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Ruins of the Central Synagogue of Aleppo
Israeli businessman aims to save Central Synagogue of Aleppo
After saving countless Syrian Muslim lives, and smuggling the last Jews in Syria out of the country to safety, Israeli businessman Moti Kahana is now focusing his efforts on saving the site of the famous Aleppo codex.
An emergency campaign to save the last remnants of the Jewish community of Aleppo in war-torn northern Syria is being carried out by Moti Kahana, President of the Amaliah humanitarian organization. Kahana and his organization are engaged in an effort to preserve the Central Synagogue of Aleppo as well as its Torah and religious books.

 

 

“We need to act very quickly,” Moti Kahana told Tazpit Press Service (TPS). “We need approximately $100,000, some of which I will contribute myself. I gave over $2.2 million in 2015, but, unfortunately, it’s too much for me take on alone.”

 

Kahana established Amaliah shortly following the outbreak of the civil war in Syria in 2011 as an organization that provides humanitarian aid to Syrian refugees.

 

Kahana has often been seen as a Raoul Wallenberg figure among the Syrian opposition for helping many of the Syrians who defected from the Assad regime flee the country. Raoul Wallenberg was a heroic Swedish businessman and humanitarian who helped tens of thousands of Jews escape the Nazis.

 

More recently, Kahana has been focusing his organization’s efforts on preserving Jewish heritage, following his success last year in rescuing the remaining Jews in Syria. “We rescued the last Jews of Aleppo and now we need to rescue the Torah,” Kahana said.

 

The Central Synagogue in Aleppo in 2011, before it was destroyed.
The Central Synagogue in Aleppo in 2011, before it was destroyed.

 

“There are 2,000 years of documentation and evidence belonging to the Jewish community in that synagogue and surrounding area,” Kahana elaborated. “We need to move them out before they get destroyed.”

 

Kahana coordinates with many sources among Syria’s moderate opposition groups in order to achieve his objectives.

 

“My guys in the north started contacting me to tell me that the oldest synagogue in Aleppo was about to get destroyed,” Kahana explained. “My guys were watching and protecting it until Assad started bombing the area a few days ago.”

 

Kahana emphasized that he is not as concerned about Assad’s bombardment as he is about what Assad’s Iranian and Hezbollah allies would do after taking control of Aleppo.

 

“The Assad regime going back to Bashar Assad’s father has protected the synagogue for the last 50 years, but I do not think Assad has control over Syria any longer,” Kahana said. “I think the Iranians and Hezbollah are the ones making the decisions with Russian air power backing them.”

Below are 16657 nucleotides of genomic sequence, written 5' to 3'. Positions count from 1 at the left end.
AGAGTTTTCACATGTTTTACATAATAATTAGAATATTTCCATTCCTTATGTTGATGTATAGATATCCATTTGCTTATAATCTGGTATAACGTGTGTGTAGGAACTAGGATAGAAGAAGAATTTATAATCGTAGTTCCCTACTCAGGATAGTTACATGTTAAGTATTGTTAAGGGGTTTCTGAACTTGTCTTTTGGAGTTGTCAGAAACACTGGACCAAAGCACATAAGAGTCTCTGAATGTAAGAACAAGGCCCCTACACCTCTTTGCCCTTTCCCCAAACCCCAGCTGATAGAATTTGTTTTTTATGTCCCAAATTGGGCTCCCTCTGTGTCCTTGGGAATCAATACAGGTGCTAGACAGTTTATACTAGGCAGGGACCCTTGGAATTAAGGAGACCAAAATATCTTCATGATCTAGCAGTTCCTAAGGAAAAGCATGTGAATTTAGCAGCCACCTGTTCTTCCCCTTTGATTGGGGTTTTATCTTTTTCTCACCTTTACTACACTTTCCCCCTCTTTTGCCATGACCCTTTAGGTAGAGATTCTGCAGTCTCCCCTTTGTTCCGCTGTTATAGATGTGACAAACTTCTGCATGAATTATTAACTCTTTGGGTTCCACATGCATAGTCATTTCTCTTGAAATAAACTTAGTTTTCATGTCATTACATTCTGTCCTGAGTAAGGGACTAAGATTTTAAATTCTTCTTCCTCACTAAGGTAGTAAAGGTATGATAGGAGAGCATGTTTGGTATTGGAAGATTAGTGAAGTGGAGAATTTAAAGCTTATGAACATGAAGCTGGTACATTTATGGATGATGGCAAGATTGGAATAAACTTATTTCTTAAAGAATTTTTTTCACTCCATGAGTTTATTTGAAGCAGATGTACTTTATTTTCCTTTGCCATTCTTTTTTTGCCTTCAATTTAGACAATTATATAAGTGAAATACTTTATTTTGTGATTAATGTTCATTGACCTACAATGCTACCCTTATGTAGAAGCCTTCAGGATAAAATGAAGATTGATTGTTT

“I’m afraid Hezbollah will try to clean out the area,” Kahana continued. “They are not going to necessarily look for Jewish and non-Jewish remains. They are just going to wipe the area clean.”

 

Kahana also believes that unlike the Assad regime, the Iranian and Hezbollah fighters will show little respect to Jewish artifacts and places of worship.

 

“Those guys don’t care for Jewish artifacts,” Kahana contended. “They would come in and pretty much take over a building and make it their own.”

 

Kahana also recognizes the potential dangers posed by ISIS as well as by the other radical Islamist groups that are fighting the Syrian government.

 

“They are of course terrorists who would try to kill me and my family and of course I am not supportive of them or work with those groups in any way,” Kahana acknowledged. “If ISIS does take control, they’re going to destroy Jewish heritage as well, but ISIS is not at the gates of Aleppo right now.”

 

Ruins of the Central Synagogue of Aleppo (Photo: Amaliah Organization)
Ruins of the Central Synagogue of Aleppo (Photo: Amaliah Organization)

 

Once smuggled out of Syria, Kahana plans to temporarily store the synagogue’s Torah as well as other rescued items in New York to be returned at a later date.

 

“I would like to bring everything to New York for safekeeping. When the war is over and the Jewish community can go back and rebuild the synagogue, the Torah will be sent back, if that is the wish of the Aleppo Jewish community,” Kahana explained.

 

Kahana would like Israel to assume a role in helping to protect Aleppo’s synagogue and its surrounding area as well.

 

“Israel is trying to do as much as it can, but I think Israel should ask Russian President Putin to stop carpet-bombing the area,” Kahana adde. “There is a 500-year-old Jewish cemetery where the bombs went off, and Israel should be in touch with Putin to make sure the area is not damaged.”

 

Kahana would prefer that Putin work with the moderate Syrian opposition in rescuing the synagogue’s items. Nevertheless, such a scenario is unlikely given that Russia has been backing the Syrian government.

 

“The optimal scenario would have both the Syrian opposition and Russia working together to save the synagogue’s Torah and books,” Kahana said.

 

Ultimately, Kahana believes that the many moderate Muslims in Syria can have a role in his emergency campaign. “The ones who helped me and my organization save Syria’s last Jews were Muslims inside Syria,” Kahana noted. “I help human beings because we as Jewish people will help any human being so long as they do not want to kill us.”

 

This story was reprinted with permission from TPS

 


פרסום ראשון: 02.13.16, 19:03
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